The vast majority of California homeowners have insurance that covers fire damage. But that doesn’t mean you can breathe easy.
Property insurance lawyers say it’s not uncommon for insurers to do everything possible to minimize payouts, especially after catastrophic blazes such as the ones now raging in Northern and Southern California.
Some policies may require homeowners to report any such damage within 90 days to qualify for coverage. Others may cap coverage at a certain level, frequently $5,000.
The husky in the online photo had burned ears and a brown spot on her forehead where the fire had singed her fur. But one look at the expression on her face, and Wade Lovett knew he had found his dog.
“She had this pout, and that's her face. As soon as I saw that, I said, ‘That's Luna,’ ” Lovett said. “She’s a beautiful dog, but when she pouts, she pouts.”
He had last seen her two days earlier, as he packed his neighbor’s truck and prepared to leave Paradise, the town he’s lived in his whole life, as the Camp fire barreled toward him. Luna was perched in the front seat and after somehow rolling the window down with her paw, she bolted. Lovett followed her by truck and by foot for nearly an hour, until the flames got too close.
An untold number of homeowners have had their lives upended by the Woolsey fire. Few, however, may have felt the fire’s destructive power more than Mark Bakalor.
On Thursday night, not long after the fire first roared to life, Bakalor and his family fled their Oak Park house as the flames approached.
Bakalor then turned his attention to his parents, who had lived for years in a house on Lobo Canyon Road in Agoura Hills, and to his in-laws, who lived in Bell Canyon. For Bakalor, both houses were too close to the fire, which was spreading quickly and in several directions at once.
The two badly burned bodies found at 33133 Mulholland Highway late Friday afternoon appear to be victims of the fast-moving Woolsey fire, said Los Angeles County Sheriff's Homicide Bureau Sgt. Guillermo Morales.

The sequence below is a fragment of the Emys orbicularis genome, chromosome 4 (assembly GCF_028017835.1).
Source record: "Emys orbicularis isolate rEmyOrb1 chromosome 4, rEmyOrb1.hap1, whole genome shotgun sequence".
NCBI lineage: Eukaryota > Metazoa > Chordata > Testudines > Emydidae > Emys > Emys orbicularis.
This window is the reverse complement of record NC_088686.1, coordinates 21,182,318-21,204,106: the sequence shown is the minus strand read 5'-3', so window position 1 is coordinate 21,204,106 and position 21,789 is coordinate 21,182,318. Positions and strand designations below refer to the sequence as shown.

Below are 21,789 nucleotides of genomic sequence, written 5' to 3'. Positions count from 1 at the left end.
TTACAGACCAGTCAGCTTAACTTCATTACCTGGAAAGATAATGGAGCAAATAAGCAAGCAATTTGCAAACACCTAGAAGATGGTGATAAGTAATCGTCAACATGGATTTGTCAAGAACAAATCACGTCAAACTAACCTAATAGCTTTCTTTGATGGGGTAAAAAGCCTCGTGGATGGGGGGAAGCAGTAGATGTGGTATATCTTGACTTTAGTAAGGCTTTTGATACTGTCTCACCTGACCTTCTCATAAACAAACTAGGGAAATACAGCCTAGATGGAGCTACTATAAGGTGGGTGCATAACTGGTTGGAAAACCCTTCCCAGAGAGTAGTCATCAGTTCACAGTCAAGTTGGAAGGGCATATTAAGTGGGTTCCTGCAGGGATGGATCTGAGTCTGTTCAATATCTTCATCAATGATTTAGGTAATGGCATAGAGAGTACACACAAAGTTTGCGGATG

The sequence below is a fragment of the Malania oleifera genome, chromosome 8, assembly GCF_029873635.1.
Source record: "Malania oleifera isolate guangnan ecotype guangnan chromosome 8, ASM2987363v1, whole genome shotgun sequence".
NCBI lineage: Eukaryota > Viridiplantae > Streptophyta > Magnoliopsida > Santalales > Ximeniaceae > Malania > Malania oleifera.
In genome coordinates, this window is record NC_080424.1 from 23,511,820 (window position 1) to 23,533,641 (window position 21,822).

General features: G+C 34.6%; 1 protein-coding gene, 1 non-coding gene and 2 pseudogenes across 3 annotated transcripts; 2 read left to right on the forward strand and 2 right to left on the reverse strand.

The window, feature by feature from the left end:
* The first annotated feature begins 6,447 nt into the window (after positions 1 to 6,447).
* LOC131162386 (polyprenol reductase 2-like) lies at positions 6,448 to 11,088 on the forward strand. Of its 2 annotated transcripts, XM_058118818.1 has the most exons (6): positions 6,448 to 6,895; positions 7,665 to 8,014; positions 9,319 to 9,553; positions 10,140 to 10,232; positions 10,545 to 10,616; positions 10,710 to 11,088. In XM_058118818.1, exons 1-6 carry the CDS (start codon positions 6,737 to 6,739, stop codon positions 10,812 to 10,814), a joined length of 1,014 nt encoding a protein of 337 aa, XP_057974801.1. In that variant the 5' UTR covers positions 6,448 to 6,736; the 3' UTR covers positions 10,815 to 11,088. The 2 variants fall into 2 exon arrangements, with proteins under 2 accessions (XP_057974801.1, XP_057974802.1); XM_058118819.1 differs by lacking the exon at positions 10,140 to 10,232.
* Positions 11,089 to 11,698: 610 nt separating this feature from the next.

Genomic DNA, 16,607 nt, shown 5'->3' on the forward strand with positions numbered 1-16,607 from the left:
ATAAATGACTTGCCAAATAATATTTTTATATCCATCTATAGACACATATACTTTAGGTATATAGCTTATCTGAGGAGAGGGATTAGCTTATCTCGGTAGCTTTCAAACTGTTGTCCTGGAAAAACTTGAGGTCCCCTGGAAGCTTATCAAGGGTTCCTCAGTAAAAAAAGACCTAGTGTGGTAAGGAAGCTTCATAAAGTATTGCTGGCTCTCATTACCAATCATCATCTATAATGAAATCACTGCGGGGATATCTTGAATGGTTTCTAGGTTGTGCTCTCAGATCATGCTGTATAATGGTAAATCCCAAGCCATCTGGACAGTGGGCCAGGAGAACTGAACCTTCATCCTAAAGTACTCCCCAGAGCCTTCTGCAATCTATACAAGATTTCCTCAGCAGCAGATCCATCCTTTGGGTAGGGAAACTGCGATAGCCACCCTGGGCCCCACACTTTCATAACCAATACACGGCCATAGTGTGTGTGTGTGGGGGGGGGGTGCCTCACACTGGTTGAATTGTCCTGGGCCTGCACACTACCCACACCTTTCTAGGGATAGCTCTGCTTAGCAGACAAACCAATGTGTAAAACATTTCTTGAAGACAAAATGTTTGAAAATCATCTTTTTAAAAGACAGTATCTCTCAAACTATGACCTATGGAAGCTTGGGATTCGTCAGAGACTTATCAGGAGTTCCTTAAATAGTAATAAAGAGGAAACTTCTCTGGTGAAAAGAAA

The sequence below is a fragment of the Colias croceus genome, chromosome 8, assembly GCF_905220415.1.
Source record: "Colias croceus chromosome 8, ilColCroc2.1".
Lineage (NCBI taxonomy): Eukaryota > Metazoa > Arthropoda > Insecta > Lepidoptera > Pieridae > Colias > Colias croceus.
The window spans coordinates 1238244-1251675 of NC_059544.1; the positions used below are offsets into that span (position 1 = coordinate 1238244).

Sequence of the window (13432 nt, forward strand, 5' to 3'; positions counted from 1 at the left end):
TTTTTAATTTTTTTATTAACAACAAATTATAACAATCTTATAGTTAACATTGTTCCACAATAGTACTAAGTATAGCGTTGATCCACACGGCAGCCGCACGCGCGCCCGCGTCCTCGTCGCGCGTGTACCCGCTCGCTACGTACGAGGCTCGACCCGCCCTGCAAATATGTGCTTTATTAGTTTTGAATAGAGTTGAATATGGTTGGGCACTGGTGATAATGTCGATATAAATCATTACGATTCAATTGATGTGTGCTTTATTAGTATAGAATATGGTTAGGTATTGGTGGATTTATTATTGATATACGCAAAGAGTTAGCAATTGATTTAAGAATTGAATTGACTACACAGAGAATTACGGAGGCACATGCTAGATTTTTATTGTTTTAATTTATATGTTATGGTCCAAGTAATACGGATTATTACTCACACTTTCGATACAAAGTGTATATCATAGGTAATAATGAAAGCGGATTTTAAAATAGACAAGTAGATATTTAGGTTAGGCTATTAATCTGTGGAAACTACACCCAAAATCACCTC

“We do not think they were residents of that location; those people have been accounted for,” Morales said. “We think they were trying to evacuate, and we kind of know who they might be, but we’re waiting for the coroner to do the identification.”
The bodies were found in the driver’s and front passenger seats of a charred SUV that had been burned so badly investigators couldn’t see its markings, Morales said. Investigators think the driver got disoriented in the fire and turned in the driveway, thinking it was a roadway, while trying to escape.
Firefighters were battling two new fires in Ventura County on Monday.
Aerial video by NBC Los Angeles showed flames licking the edges of the 118 Freeway near Simi Valley as the Peak fire forced drivers to turn their cars around and drive the wrong way on the freeway.
By 12:45 p.m., the Peak fire had grown to 105 acres, but firefighters had stopped its growth and were beginning to extinguish and remove burning material. Authorities ordered immediate evacuations for residents in the areas of Box Canyon and Lake Manor, south of the 118 in an unincorporated area of Los Angeles County.
IMMEDIATE EVACUATION ORDER: Areas of Box Canyon and Lake Manor, Unincorporated Los Angeles. South of the 118 Freeway. Fast moving brush fire.
Stocks of California’s two largest utility owners, PG&E Corp. and Edison International, plummeted again Monday as investors feared that the deadly wildfires raging in the state could leave the utilities with massive liabilities.
It was the stocks’ worst drubbing since the California power crisis more than 15 years ago.
The long, twisting roadways of Malibu looked like a moonscape Monday. The streets through the Santa Monica Mountains, damaged in places, were framed by scorched speed limit signs and drooping power lines.
The fire had burned unevenly, leaving some swaths of land barren and gray. In other areas, unscathed trees and vineyards swam into view in vivid technicolor. Solar panels glinted from scorched hillsides.
The silence was punctuated by the beep-beep-beep of utility trucks, the whir of helicopters dropping water and the roar of the wind blowing ash and dust across the hills.